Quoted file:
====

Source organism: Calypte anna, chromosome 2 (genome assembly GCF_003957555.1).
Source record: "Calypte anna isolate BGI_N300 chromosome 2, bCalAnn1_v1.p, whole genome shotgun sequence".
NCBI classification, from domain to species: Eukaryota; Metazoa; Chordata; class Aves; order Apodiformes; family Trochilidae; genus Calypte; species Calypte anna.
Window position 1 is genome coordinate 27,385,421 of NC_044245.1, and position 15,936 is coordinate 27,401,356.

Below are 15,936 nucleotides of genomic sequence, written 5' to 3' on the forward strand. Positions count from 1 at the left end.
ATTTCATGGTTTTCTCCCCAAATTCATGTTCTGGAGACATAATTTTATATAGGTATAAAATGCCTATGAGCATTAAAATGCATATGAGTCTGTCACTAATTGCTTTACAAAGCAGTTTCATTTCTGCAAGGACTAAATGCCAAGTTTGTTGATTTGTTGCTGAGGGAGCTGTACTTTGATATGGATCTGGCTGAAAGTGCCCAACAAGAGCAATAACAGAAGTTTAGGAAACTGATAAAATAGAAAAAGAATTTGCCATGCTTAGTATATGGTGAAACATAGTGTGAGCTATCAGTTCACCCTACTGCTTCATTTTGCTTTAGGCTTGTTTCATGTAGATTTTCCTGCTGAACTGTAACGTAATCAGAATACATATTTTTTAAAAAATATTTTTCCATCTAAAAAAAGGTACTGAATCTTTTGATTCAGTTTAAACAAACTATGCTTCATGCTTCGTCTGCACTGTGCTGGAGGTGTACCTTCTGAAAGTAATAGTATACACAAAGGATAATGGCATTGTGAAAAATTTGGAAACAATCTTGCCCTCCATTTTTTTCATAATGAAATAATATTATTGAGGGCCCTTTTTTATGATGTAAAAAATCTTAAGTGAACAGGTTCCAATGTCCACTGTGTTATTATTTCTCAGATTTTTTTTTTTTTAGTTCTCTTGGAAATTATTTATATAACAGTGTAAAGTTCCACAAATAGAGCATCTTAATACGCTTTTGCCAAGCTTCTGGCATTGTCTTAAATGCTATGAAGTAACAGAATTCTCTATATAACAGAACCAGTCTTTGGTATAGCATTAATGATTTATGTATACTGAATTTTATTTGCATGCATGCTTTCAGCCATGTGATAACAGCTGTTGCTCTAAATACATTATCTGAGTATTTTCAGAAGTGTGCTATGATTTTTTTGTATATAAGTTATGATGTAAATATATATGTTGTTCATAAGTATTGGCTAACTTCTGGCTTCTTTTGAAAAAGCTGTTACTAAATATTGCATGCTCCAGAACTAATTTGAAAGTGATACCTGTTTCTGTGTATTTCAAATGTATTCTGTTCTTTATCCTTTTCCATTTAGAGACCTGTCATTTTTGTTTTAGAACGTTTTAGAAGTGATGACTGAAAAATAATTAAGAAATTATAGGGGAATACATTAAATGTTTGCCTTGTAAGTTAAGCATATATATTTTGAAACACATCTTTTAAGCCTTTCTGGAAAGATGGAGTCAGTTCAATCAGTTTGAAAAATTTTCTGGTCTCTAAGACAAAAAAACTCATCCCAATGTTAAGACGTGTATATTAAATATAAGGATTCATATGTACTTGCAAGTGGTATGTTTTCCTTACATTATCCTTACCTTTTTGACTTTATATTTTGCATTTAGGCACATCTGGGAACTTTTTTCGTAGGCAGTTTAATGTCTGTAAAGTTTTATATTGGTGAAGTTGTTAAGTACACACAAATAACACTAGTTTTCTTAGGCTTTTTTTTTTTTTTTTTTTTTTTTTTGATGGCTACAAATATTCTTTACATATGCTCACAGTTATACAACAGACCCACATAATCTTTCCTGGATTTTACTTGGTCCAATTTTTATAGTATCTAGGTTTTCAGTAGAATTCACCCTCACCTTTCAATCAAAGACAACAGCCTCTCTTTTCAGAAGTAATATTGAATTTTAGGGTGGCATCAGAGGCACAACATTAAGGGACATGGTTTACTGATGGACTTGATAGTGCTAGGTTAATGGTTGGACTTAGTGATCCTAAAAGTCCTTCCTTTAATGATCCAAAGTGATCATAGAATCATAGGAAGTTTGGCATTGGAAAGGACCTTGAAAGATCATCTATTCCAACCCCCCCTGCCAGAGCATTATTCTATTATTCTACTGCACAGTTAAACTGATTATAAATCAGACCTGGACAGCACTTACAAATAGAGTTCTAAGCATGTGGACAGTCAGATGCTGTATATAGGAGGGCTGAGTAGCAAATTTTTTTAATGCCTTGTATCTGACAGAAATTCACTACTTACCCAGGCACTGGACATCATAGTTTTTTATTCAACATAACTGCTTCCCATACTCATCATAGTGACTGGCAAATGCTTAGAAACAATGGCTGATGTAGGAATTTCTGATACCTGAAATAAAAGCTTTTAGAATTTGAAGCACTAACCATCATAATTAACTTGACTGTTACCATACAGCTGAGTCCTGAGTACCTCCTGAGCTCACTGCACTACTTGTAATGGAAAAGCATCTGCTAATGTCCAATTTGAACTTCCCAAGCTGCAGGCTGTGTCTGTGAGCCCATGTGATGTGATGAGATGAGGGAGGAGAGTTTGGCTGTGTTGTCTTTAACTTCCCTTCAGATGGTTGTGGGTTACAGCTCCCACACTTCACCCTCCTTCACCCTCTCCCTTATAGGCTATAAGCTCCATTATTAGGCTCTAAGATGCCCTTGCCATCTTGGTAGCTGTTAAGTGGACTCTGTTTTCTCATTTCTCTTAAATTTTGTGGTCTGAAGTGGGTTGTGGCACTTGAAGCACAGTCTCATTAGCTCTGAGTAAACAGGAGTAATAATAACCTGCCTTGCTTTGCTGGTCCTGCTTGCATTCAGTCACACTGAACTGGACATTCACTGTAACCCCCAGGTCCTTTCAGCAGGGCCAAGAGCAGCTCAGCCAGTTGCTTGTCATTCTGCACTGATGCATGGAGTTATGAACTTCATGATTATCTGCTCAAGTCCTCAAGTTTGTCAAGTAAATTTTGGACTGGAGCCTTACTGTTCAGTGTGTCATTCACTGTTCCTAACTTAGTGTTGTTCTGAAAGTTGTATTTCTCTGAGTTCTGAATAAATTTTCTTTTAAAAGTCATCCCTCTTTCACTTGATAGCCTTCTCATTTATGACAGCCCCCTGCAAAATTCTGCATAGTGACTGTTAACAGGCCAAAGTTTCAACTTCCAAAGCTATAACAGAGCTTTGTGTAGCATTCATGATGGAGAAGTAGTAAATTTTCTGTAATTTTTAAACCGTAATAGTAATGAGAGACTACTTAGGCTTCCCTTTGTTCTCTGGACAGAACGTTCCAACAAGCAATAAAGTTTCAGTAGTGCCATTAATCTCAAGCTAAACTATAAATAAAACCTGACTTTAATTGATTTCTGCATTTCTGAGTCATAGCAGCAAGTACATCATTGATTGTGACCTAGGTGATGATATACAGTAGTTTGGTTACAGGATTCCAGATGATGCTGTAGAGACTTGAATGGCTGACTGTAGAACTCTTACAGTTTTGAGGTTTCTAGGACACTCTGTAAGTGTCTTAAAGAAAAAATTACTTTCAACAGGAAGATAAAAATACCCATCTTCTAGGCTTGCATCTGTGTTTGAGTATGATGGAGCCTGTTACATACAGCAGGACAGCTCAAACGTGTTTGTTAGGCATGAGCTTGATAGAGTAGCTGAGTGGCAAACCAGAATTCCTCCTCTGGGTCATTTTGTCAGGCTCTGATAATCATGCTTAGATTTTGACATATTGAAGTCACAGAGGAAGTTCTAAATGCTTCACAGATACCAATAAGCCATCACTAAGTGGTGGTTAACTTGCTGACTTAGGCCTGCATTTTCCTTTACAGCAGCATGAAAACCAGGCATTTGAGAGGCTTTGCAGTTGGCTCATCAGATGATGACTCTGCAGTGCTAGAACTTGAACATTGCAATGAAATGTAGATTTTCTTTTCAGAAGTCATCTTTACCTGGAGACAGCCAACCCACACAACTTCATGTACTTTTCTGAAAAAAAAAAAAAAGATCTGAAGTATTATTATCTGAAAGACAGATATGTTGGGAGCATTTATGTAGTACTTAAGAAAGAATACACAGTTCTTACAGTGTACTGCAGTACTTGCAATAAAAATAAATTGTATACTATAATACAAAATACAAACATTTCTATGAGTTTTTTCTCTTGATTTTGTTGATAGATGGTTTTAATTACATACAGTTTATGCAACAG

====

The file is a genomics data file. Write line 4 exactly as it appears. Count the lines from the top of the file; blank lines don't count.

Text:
Window position 1 is genome coordinate 27,385,421 of NC_044245.1, and position 15,936 is coordinate 27,401,356.